In later traditions Lyonesse is said to have sunk beneath the waves some time after the Tristan stories take place. A persistent legend claims that the Isles of Scilly are all that remain of the fabled land of Lyonesse. However, we find no references in medieval Arthurian legend to the sinking of Lyonesse.
Elizabethan antiquaries collected reports current in the 16th century stating that Lethowstow contained 'fair-sized towns and 140 churches' and was suddenly engulfed by the sea. They also claimed that one could hear the bells of the drowned city ringing out during rough seas. Today the remains of field boundaries show up at low tide along the sands of the Sampson Flats between the isles of Tresco and Sampson in the Scilly Isles.
Stanley Baron, a journalist from the News Chronicle who was residing in Cornwall during the 1930's, was awoken during the night by the muffled ringing of bells and was told by his hosts that he had heard the bells of Lyonesse. Edith Oliver, the former mayor of Wilton, claimed she had twice seen towers, domes, spires and battlements beneath the waves whilst standing on the cliffs at Land's End.
What Lies Beneath
Perhaps much of this can be dismissed as fantasy?
Yet, there is evidence of a drowned forest on the Cornish coast with tree stumps sticking out into the sea at Mount's Bay suggesting the sea levels were once much lower. Furthermore, the old Cornish name for St Michaels Mount is 'Carrack Looz en Cooz' which translates as 'The grey rock in the wood'. Archaeological evidence indicates that Mount's Bay was the source of a prehistoric axe material. We have clear evidence of a submerged land in the south-west England within historical times.
Inundation legends are found in many other parts of north-western Europe, not least in Celtic lands.
Gerald of Wales claimed there was a drowned city beneath the waters of Llangorse Lake in the Brecon Beacons, Mid Wales. On the North coast of Wales near Llandudno was Llys Helig, the palace of Prince Helig ap Glanawg; it is said the ruins can still be seen at very low tides. Off the North-West coast of Wales in Caernafon Bay there is a cluster of rocks, a reef known as Caer Aranrhod, named after the mother of Lleu Llaw Gyffes from the Fourth Branch of the Mabinogion. Charlotte Guest in her notes to the Mabinogion, states that, "There is a tradition that an ancient British town, situated near this place, called Caer Arianrhod, was swallowed up by the sea, the ruins of which, it is said, are still visible during neap tides, and in fine weather."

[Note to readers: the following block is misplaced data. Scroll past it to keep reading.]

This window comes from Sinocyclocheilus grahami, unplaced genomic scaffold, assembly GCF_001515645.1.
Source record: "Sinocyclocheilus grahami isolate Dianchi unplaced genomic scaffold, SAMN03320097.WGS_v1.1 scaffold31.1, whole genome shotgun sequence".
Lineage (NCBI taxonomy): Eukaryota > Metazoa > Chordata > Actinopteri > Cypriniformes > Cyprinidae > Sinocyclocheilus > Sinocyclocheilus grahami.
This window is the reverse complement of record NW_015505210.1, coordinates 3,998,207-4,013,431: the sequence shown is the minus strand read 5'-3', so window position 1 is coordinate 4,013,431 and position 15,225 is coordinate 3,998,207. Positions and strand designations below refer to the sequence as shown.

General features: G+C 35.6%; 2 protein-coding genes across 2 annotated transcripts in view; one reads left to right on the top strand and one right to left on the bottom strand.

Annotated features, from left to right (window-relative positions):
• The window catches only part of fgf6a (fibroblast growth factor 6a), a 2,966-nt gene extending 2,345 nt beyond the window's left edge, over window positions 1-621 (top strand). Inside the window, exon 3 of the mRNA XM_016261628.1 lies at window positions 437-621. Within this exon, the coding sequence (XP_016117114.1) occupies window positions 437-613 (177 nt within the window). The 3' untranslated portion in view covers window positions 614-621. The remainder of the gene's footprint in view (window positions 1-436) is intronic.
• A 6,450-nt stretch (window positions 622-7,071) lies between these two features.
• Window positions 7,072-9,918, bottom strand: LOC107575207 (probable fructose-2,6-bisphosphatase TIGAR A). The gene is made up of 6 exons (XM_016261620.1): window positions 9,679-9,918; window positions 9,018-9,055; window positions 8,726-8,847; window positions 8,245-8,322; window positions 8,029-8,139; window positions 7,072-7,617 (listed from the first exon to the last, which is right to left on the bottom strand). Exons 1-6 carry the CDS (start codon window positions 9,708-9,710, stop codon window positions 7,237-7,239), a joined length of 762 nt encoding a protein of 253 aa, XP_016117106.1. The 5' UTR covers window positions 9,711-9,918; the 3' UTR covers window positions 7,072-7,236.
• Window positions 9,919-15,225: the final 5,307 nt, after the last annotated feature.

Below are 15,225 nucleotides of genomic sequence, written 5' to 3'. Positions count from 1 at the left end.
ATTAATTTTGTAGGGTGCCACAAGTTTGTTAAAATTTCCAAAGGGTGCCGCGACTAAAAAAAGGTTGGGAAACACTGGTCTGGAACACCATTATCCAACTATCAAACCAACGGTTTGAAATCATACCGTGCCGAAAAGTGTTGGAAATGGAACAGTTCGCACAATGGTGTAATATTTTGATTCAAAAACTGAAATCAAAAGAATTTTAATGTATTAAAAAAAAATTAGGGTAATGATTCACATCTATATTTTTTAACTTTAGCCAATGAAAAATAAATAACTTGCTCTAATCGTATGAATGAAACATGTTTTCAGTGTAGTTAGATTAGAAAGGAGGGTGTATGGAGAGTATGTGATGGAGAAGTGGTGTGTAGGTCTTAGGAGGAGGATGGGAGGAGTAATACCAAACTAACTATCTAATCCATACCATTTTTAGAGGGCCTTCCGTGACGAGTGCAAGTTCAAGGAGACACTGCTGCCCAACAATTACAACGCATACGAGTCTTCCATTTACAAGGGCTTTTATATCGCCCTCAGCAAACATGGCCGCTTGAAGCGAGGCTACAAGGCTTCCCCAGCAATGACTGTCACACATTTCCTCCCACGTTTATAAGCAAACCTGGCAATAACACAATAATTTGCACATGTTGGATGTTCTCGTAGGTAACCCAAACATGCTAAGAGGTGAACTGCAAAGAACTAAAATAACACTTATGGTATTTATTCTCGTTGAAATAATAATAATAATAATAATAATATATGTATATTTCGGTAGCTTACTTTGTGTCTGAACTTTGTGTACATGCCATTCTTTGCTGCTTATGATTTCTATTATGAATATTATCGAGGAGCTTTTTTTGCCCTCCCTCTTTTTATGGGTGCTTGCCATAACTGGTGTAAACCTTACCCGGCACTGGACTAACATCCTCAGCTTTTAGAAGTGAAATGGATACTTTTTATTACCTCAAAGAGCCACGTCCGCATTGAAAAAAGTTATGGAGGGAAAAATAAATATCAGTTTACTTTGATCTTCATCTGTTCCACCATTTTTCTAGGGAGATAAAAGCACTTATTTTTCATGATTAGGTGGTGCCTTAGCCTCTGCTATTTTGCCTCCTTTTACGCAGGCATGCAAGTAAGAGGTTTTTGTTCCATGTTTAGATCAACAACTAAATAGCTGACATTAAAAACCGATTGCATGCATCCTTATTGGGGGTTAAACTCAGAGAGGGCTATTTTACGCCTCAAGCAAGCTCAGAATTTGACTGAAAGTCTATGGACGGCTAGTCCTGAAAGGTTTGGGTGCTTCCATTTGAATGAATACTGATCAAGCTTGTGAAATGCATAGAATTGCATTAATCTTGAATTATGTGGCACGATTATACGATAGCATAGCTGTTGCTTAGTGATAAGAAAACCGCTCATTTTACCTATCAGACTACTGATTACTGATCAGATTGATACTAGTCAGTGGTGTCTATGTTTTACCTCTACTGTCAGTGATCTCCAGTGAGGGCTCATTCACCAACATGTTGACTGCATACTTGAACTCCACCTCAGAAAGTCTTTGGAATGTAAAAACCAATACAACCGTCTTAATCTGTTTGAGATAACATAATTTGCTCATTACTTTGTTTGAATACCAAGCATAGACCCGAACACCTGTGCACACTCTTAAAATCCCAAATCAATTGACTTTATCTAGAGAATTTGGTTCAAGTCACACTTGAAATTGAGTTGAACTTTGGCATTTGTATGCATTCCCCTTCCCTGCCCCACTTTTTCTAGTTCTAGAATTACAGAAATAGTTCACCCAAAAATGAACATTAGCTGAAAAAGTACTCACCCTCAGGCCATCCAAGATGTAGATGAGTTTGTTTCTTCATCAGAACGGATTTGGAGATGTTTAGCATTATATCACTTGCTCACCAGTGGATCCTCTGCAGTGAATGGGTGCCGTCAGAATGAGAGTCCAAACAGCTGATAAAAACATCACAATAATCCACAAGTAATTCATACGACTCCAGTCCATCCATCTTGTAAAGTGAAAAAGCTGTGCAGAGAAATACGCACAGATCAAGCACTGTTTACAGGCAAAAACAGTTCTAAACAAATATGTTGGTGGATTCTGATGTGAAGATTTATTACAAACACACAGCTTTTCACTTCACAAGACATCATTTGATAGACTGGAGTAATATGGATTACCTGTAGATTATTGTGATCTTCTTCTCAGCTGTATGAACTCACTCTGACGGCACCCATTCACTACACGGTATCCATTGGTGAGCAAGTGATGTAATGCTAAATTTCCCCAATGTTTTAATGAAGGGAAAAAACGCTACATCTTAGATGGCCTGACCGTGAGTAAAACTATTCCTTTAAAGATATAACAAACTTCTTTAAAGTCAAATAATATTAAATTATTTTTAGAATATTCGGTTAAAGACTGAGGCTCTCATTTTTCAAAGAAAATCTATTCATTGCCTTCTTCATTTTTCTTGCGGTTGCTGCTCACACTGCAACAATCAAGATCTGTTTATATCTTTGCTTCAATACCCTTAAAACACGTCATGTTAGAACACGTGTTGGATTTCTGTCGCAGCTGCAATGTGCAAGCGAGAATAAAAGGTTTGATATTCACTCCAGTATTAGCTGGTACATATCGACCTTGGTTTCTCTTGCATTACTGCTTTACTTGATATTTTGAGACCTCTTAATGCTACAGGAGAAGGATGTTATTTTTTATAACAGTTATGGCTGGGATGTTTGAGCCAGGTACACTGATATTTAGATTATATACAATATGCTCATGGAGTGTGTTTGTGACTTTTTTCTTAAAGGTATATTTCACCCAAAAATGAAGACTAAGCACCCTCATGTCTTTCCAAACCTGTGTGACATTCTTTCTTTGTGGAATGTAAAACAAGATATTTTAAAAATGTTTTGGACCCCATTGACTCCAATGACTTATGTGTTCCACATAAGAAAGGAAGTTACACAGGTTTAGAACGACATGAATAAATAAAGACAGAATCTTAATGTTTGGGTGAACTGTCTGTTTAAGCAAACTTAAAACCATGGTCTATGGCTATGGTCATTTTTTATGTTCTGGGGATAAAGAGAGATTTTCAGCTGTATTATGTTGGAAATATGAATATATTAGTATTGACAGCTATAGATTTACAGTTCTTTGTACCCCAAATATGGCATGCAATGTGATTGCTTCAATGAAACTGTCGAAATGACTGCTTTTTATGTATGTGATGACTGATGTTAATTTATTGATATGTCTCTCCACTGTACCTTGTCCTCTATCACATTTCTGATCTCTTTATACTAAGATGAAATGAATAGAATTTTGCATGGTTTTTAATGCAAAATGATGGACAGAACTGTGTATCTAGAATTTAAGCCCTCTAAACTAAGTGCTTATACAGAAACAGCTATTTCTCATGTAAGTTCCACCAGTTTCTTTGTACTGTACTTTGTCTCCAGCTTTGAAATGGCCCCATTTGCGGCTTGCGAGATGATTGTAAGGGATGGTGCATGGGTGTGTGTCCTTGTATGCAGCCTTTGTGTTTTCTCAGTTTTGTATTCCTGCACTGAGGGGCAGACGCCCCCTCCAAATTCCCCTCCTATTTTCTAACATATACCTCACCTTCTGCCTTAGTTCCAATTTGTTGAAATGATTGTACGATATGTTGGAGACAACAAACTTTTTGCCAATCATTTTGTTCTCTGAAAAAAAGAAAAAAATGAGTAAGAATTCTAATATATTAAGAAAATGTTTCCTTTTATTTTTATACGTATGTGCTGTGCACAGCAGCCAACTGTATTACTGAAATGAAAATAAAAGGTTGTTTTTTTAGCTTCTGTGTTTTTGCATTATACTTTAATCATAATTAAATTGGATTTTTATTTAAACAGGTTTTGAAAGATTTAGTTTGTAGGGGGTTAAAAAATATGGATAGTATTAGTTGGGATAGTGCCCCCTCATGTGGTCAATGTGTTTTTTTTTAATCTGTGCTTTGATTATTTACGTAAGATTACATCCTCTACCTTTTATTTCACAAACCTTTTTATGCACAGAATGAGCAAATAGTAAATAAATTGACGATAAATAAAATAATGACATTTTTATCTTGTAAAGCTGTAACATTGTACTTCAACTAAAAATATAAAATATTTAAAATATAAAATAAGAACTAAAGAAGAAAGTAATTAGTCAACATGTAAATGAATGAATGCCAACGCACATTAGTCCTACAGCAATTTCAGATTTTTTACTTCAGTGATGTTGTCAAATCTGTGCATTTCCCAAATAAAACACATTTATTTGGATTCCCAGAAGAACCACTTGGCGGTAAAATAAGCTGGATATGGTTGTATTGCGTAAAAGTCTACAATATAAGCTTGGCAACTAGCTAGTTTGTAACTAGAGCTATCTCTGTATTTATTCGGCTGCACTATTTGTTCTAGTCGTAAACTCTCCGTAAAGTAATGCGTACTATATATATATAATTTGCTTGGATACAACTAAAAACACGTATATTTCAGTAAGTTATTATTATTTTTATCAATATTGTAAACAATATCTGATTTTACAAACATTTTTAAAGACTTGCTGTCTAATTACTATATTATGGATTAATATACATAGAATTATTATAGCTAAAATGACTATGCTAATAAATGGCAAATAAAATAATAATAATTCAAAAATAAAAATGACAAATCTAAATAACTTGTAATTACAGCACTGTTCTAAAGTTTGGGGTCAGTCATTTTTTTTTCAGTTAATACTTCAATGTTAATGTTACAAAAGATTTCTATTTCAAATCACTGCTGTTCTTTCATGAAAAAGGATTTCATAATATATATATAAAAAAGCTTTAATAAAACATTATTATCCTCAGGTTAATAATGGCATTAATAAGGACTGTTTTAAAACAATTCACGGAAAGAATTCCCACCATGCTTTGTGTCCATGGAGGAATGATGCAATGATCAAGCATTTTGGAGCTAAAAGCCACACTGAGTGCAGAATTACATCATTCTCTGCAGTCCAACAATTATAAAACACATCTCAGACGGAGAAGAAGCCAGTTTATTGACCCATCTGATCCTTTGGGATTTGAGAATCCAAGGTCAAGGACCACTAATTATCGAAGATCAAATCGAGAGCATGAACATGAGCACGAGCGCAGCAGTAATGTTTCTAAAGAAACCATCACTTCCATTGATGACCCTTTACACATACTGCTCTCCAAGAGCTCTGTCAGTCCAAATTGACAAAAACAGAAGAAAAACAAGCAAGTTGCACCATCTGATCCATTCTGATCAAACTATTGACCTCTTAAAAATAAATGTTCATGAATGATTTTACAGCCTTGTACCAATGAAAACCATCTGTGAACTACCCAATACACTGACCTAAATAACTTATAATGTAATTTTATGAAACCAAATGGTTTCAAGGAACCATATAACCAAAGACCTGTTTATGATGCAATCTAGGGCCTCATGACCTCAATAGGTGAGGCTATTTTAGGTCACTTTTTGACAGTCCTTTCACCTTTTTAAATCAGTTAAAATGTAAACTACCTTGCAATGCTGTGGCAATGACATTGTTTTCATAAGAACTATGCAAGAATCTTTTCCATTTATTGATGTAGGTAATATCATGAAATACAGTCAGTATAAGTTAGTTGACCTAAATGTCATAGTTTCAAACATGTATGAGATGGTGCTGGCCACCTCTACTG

Tree stumps can be seen leading out into the sea at low tide in Cardigan Bay, Wales, the mythical site of Cantre'r Gwaelod (The Bottom Cantred).
But the nearest legend to Lyonesse is the tale of the mythical Breton city of Kêr-Is which was built on the coast of Brittany in a then-dry location off the current coast of the Bay of Douarnenez. Over time the Breton coast had slowly given way to the sea and it now threatened Kêr-Is. To protect the city from inundation, a dike was built with a gate that was opened for ships during low tide. The one key that opened the gate was held by King Gradlon.
But the gate was left open during a storm and at high tide a massive wave crashed down on Kêr-Is and the city was swallowed by the incoming waters. King Gradlon escaped on Morvarc'h, his magical horse. Which is all remarkably similar to the tale of Lyonesse and Trevilian who escaped on his horse and perhaps the inspiration behind the Cornish story.
In addition to describing Lyonesse as the site of the final battle between Arthur and Mordred, Tennyson's Idylls of the King also claim the lost land is the final resting place of King Arthur himself. Perhaps this is why the grave of the King cannot be found – it lies beneath the sea.
Copyright © 2013 Edward Watson
Notes & References:
1. Alfred, Lord Tennyson, 'The Passing of Arthur' from Idylls of the King, published in twelve books between 1856 and 1885.
2. Sir Thomas Malory, Le Morte d'Arthur, first published 1485.
3.G E Daniel, Lyonesse and the Lost Lands of England in Myth or Legend?, Bell and Sons, 1955.